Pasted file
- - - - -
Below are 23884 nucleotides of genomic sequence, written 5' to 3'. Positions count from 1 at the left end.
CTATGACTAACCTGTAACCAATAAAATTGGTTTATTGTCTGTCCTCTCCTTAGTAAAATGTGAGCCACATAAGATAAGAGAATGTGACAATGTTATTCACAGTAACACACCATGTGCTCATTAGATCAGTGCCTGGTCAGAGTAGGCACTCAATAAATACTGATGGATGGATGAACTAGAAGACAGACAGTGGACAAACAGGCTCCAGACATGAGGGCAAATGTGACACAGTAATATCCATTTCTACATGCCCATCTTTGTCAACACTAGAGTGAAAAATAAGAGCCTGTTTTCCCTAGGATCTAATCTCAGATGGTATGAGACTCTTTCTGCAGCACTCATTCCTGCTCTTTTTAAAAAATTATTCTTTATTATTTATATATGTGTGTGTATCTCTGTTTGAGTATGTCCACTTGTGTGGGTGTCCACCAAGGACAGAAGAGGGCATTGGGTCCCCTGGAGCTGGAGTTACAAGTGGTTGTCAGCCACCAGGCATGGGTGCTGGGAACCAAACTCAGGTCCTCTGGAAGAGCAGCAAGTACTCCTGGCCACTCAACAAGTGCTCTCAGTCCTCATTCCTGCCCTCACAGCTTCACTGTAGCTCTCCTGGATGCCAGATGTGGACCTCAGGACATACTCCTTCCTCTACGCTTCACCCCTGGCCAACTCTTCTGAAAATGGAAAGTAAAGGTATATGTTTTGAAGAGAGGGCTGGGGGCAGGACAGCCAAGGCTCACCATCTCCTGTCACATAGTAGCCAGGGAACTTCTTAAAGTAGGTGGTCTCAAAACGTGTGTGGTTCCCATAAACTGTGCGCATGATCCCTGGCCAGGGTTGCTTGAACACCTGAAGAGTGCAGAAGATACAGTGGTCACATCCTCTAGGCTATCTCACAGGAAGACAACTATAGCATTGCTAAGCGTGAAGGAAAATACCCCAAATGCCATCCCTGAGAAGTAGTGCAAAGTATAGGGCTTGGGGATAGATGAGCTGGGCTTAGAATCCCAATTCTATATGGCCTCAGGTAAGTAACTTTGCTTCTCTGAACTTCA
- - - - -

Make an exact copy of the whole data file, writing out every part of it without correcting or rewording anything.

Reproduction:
Below are 23884 nucleotides of genomic sequence, written 5' to 3'. Positions count from 1 at the left end.
CTATGACTAACCTGTAACCAATAAAATTGGTTTATTGTCTGTCCTCTCCTTAGTAAAATGTGAGCCACATAAGATAAGAGAATGTGACAATGTTATTCACAGTAACACACCATGTGCTCATTAGATCAGTGCCTGGTCAGAGTAGGCACTCAATAAATACTGATGGATGGATGAACTAGAAGACAGACAGTGGACAAACAGGCTCCAGACATGAGGGCAAATGTGACACAGTAATATCCATTTCTACATGCCCATCTTTGTCAACACTAGAGTGAAAAATAAGAGCCTGTTTTCCCTAGGATCTAATCTCAGATGGTATGAGACTCTTTCTGCAGCACTCATTCCTGCTCTTTTTAAAAAATTATTCTTTATTATTTATATATGTGTGTGTATCTCTGTTTGAGTATGTCCACTTGTGTGGGTGTCCACCAAGGACAGAAGAGGGCATTGGGTCCCCTGGAGCTGGAGTTACAAGTGGTTGTCAGCCACCAGGCATGGGTGCTGGGAACCAAACTCAGGTCCTCTGGAAGAGCAGCAAGTACTCCTGGCCACTCAACAAGTGCTCTCAGTCCTCATTCCTGCCCTCACAGCTTCACTGTAGCTCTCCTGGATGCCAGATGTGGACCTCAGGACATACTCCTTCCTCTACGCTTCACCCCTGGCCAACTCTTCTGAAAATGGAAAGTAAAGGTATATGTTTTGAAGAGAGGGCTGGGGGCAGGACAGCCAAGGCTCACCATCTCCTGTCACATAGTAGCCAGGGAACTTCTTAAAGTAGGTGGTCTCAAAACGTGTGTGGTTCCCATAAACTGTGCGCATGATCCCTGGCCAGGGTTGCTTGAACACCTGAAGAGTGCAGAAGATACAGTGGTCACATCCTCTAGGCTATCTCACAGGAAGACAACTATAGCATTGCTAAGCGTGAAGGAAAATACCCCAAATGCCATCCCTGAGAAGTAGTGCAAAGTATAGGGCTTGGGGATAGATGAGCTGGGCTTAGAATCCCAATTCTATATGGCCTCAGGTAAGTAACTTTGCTTCTCTGAACTTCA